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Seven golden rules for moving abroad with children

Starting a new life abroad is daunting at any age. And for children, who might not have a say in the big move, there is lots of excitement and anxiety about the new place they will soon call home.

Seven golden rules for moving abroad with children
Photo: maximkabbDepositphotos

Here’s what you need to know in advance of your move plus some tips to get the kids fired up to pack their bags.

Do your homework

Making a move overseas with your family in tow is a huge commitment. Be sure to know just what you are letting yourself in for by doing your homework. HSBC’s Expat Explorer Survey is a good place to start as it ranks countries based on economics, experience and family. The leading European countries ranked are Germany, Sweden and Switzerland.

Find out how AXA’s health plans can help protect your family overseas

Discover the benefits for expat families

Another useful survey is the Internations.org Family Life Index, which ranks 45 countries according to childcare and education options. Sweden, Denmark and Norway all feature in the top five for family life. For example, in Sweden, there are 480 days of paid parental leave as well as compensation by the social services system if you need to take a day off work to look after your child if they are ill.  The Family Life Index also ranked the three Scandinavian countries, as well as France, Spain and Germany, for having affordable childcare and education.

Look after your health

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With so much to sort out when you move, figuring out how the healthcare system works in your newly-adopted home might not be at the top of your list. But if you’ve got children, it’s worth doing your research. The Nordic countries, as well as France, are famed for their state-subsidised health systems where children get treated for free. Communication is vital when your child is ill, but finding a doctor who speaks English may not always be possible. As with most of AXA’s global health plans, you can use the virtual doctor service to speak to a medic in your own language around the clock over the phone or via video call.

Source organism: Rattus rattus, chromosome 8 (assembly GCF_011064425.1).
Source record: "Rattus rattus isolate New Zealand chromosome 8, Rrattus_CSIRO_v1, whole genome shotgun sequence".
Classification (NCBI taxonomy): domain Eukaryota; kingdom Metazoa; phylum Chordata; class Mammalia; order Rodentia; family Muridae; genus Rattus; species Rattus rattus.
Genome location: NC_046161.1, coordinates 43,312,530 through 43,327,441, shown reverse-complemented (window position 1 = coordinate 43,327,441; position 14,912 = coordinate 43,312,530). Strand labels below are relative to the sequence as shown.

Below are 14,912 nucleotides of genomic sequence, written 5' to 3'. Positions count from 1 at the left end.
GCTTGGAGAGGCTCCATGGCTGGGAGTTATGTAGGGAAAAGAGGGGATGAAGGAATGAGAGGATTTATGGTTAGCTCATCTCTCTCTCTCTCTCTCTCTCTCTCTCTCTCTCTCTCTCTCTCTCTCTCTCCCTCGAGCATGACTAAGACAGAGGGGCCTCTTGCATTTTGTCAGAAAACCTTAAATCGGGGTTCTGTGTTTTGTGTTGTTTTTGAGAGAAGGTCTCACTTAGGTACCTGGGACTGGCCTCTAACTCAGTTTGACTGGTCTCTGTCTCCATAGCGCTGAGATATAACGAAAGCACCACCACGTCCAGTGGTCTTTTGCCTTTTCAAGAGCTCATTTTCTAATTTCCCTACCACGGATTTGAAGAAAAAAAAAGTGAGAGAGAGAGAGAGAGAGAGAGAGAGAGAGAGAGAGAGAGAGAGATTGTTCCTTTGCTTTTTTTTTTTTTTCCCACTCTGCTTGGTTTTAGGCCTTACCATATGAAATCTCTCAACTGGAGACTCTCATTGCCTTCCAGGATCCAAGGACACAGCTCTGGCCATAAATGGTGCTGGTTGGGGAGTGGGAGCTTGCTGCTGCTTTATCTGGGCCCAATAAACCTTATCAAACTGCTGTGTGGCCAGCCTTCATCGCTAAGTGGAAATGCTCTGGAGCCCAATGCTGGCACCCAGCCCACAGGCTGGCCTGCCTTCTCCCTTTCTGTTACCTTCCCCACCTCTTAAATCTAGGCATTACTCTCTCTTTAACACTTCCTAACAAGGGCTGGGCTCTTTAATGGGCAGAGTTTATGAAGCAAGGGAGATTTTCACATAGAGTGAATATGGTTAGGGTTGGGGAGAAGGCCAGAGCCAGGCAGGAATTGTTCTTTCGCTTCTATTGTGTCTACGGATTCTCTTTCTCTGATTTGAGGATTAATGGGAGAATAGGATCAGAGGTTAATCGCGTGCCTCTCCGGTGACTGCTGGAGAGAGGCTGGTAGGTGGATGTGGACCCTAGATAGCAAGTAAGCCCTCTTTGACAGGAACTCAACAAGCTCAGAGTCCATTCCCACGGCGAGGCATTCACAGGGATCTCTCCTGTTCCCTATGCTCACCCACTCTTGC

Make them feel involved

Whatever your reason for moving abroad, whether it’s for a new job or simply for a change of scenery, making your children feel involved in the process is vital. Show them pictures of their new surroundings and emphasise the positives. Take a virtual tour on Google Maps and point out some of the landmarks and fun places to discover.

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Photo: Sai De Silva/Unsplash

Learn funny new words

Let’s face it, grasping a new language as an adult is not easy. Fortunately, children are fast learners and numerous scientific studies have shown that children who learn two languages have a higher IQ. Apps such as Babbel and Memrise make language learning enjoyable for the whole family. And of course, there are lots of amusing words to have a chuckle at (like the Swedish word for speed bumps).

Plan new ‘firsts’

Wherever you and your family pitch up, there are going to be lots of new places to check out. Planning activities and new ‘firsts’ like a trip to a football match or concert will help the transition process. And of course there will be lots of restaurants to sample the local cuisine so garner their interest by suggesting a quirky local dish. Anyone for German classic Toast Hawaii?

Retain stability

Children thrive on routines and maintaining them will make it easier for them to adapt to their new country. So carry on with the Friday evening trip to the sweet shop and pick up a few new strange looking local treats, make time for Saturday morning family breakfasts along with movie Sundays. Whilst your surroundings may have been altered, children will respond well to the change if familiar family life is retained.